For building-wide filtration, today most owners and engineers want 10 micron. After all, if you are going to the trouble of providing filtration, why not get the finest?
Here's another reason why 10 micron filtration is so valuable: At that level, Turbidity (a metric for measuring water clarity by quantifying refracted light) is substantially reduced, resulting in a noticeable increase in the sheer transparency of the product water. That's something people notice.
Now let's look in detail at the difference between 25 and 10 micron in a domestic water application.
A good way to understand the value of 10 micron is first by comparing the open area of 25 and 10 micron screens:
25 micron: 81% steel barrier, 19% open
10 micron: 94% steel barrier, 6% open
From the above perspective, the true difference can be more easily appreciated. It's not as much about comparing the micron values of 25 vs. 10 as it is about 19% open vs. 6% open. It illuminates why as good as 25 micron is, there's little impact on actual Turbidity. Whereas 10 micron, with only 6% of the filtration area open, delivers a profound reduction of Turbidity levels.
Let's look at it from the technical side. The challenge posed by filtering through a screen only 6% open is not the screen itself. The hard part is assuring what it takes to clean a 10 micron screen during the automatic backwash cycle. Above all, sufficient incoming water pressure is required to ensure enough backwash water velocity that a screen, having collected particulate matter (the "filter cake"), can successfully be cleaned and restored to be ready for the next filtration cycle.
The essential pressure values:
For 25 micron the filter requires not less than 45 psi at the filter inlet. For 10 micron, not less than 58 psi.
The difference between 45 and 58 is not trivial. The net pressure from the street after RPZs and before the house pumps at New York City buildings is nowadays rarely as high as 58 psi. If it's in the vicinity of about 50 psi, that's still OK -- Omicron filters routinely include a flush line suction pump to boost pressure during the backwash cycles. But where net pressure is under say 40 psi -- and this appears to be more and more common in New York -- no flush line pump can generate enough added pressure to compensate for that low value, sufficient to assure reliable 10 micron filtration.
Accordingly we offer high pressure filters to be installed downstream of house pumps, designed to leverage high pressure as a value to support reliable 10 micron. Today more than half of all the point-of-entry filtration systems we supply are high pressure units located after house pumps, or in constant pressure applications.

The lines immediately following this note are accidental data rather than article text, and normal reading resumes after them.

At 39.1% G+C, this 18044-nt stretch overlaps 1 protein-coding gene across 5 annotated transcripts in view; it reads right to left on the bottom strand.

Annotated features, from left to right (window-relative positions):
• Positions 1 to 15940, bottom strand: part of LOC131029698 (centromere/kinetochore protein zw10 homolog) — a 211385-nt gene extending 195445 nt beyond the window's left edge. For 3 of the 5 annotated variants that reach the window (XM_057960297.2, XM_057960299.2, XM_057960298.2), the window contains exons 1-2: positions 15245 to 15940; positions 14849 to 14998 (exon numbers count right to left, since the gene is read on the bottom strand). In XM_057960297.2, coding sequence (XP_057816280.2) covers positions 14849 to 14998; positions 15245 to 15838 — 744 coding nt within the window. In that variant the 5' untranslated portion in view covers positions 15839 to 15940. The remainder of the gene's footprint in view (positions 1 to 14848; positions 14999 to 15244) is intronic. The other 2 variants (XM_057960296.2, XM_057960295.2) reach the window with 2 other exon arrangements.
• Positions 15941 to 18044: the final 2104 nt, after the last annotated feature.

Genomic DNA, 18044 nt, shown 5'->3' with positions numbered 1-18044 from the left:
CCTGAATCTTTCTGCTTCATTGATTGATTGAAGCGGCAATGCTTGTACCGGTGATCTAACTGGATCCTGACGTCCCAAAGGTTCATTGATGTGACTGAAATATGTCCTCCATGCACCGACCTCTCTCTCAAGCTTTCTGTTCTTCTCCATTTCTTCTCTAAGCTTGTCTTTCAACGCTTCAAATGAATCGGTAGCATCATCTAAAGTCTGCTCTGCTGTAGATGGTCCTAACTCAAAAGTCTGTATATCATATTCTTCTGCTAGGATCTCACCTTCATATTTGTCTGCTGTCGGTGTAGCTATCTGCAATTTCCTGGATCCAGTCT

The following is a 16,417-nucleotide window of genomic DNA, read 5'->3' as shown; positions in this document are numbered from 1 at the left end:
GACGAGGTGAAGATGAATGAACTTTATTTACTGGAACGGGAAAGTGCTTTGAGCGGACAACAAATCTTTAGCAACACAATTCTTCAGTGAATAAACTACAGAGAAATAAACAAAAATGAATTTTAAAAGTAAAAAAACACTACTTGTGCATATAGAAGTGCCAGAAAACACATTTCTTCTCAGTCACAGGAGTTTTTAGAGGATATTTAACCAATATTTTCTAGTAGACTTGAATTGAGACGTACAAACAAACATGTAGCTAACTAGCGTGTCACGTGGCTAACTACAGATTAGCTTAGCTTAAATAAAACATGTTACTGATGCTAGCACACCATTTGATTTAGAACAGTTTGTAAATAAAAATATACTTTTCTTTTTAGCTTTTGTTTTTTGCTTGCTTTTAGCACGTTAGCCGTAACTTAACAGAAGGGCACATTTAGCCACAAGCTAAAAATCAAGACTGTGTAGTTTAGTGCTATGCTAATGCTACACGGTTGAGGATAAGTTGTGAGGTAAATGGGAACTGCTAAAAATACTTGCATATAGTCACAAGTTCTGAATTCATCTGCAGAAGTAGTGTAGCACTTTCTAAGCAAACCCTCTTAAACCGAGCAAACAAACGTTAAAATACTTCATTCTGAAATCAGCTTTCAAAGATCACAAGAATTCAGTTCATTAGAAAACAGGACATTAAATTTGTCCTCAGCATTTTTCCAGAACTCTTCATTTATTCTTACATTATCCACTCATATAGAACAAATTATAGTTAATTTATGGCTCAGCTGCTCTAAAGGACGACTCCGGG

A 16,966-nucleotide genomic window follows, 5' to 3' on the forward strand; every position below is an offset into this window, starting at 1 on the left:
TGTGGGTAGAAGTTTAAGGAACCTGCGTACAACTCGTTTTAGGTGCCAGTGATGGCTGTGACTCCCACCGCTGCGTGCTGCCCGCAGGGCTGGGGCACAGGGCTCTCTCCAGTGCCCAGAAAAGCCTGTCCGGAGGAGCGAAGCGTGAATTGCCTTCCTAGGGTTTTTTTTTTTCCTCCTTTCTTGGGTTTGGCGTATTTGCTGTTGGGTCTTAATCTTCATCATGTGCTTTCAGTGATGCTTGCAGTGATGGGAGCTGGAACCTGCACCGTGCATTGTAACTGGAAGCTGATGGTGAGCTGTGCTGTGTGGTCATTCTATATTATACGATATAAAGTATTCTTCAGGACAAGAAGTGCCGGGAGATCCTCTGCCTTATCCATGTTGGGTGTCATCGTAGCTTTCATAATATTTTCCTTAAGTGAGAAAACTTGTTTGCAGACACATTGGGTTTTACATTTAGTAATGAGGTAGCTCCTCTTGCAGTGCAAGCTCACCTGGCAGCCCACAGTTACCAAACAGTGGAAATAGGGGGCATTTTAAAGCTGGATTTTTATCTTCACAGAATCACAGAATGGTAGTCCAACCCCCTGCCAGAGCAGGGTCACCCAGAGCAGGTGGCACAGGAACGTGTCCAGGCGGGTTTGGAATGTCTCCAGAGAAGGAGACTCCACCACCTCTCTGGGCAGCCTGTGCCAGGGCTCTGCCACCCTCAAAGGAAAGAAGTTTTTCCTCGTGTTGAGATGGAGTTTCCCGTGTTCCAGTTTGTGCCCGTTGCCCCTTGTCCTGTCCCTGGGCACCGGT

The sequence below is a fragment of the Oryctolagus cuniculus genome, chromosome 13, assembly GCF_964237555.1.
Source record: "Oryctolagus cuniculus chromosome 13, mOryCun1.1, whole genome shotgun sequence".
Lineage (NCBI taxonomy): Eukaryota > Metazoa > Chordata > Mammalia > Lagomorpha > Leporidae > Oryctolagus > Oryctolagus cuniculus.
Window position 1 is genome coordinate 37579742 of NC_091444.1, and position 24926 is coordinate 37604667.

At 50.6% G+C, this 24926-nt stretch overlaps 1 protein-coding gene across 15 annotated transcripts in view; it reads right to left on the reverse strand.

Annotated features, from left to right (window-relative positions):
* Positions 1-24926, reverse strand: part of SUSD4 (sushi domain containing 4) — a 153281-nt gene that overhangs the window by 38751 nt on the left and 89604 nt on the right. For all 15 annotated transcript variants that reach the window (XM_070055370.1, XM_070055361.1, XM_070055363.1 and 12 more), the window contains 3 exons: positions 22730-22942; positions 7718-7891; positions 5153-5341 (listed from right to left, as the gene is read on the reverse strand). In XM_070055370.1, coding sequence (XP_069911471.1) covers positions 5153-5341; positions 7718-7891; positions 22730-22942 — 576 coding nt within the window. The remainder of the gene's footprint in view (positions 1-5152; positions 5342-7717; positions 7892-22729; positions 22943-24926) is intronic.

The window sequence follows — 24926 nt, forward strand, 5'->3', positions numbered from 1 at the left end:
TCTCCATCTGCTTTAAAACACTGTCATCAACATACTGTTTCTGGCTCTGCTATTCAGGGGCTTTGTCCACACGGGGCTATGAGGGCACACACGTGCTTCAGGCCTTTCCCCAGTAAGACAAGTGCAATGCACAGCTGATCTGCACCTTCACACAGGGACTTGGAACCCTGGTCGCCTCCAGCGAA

Just as important as adequate pressure is adequate screen area.
To put it simply: More is better. Take two 10 micron filters running at a given pressure and max flow rate, filtering the same loads of suspended particles (equal TSS levels). The only difference in this example is that one has more screen area than the other. The system with more screen will operate with greater reliability than the one with less.
While both filters in the above scenario will capture the same TSS volume over a given period of time, the system with more screen area will distribute those captured solids over greater surface volume. Since backwash is triggered by the system reaching its pressure differential threshold (a settable value), the amount of time between backwash cycles will be longer for the system with more screen area.
At the moment either system reaches PD threshold, the relative amount of screen occlusion is therefore about the same. But what is critically different between the two systems is that at all times -- whether during 100% forward flow or backwash -- the larger system retains a significantly higher ratio of open area to flow rate, which allows more water to pass through.
This simple fact is a decisive factor in assuring trouble-free operation on an ongoing basis. In cases where incoming pressure is at the cusp of the minimum required to supply the system, it can mean the night-and-day difference between ongoing operational stability and frequent system fault.
Here we draw more on our field experience than on defined threshold values such as minimum pressure required. In cases where the specification is "generous" -- say a Twin 16500-10 (33,000 cm2 screen area) rather than a single 21300-10 (21,000 cm2 screen area) for the same flow rate / inlet pressure / TSS level -- the operational difference is profound. The larger system has an exponentially higher probability of working without incident (not requiring field maintenance) than the smaller system does.
For the above reasons, we are seeing more and more projects engineer-specified for 10 micron to be (1) high-pressure rated equipment located downstream of house pumps and (2) sized to provide greater than the minimum screen area stated for a given flow rate.
In cases where downstream of the pumps is not an option, and incoming pressure is simply too low to support 10 micron, we advise a 25 (or 20) micron solution. Yes 10 micron delivers more transparent water than 25 micron, but a working 25 micron filter is more effective than a non-working 10 micron unit on bypass -- i.e. doing nothing at all.
Note that for any given flow rate the amount of screen area required for 10 micron filtration is about twice the area required for 25 micron.
For more about Omicron sizing and selection:
Or call us to discuss. We will be delighted to assist in your selection and specification process.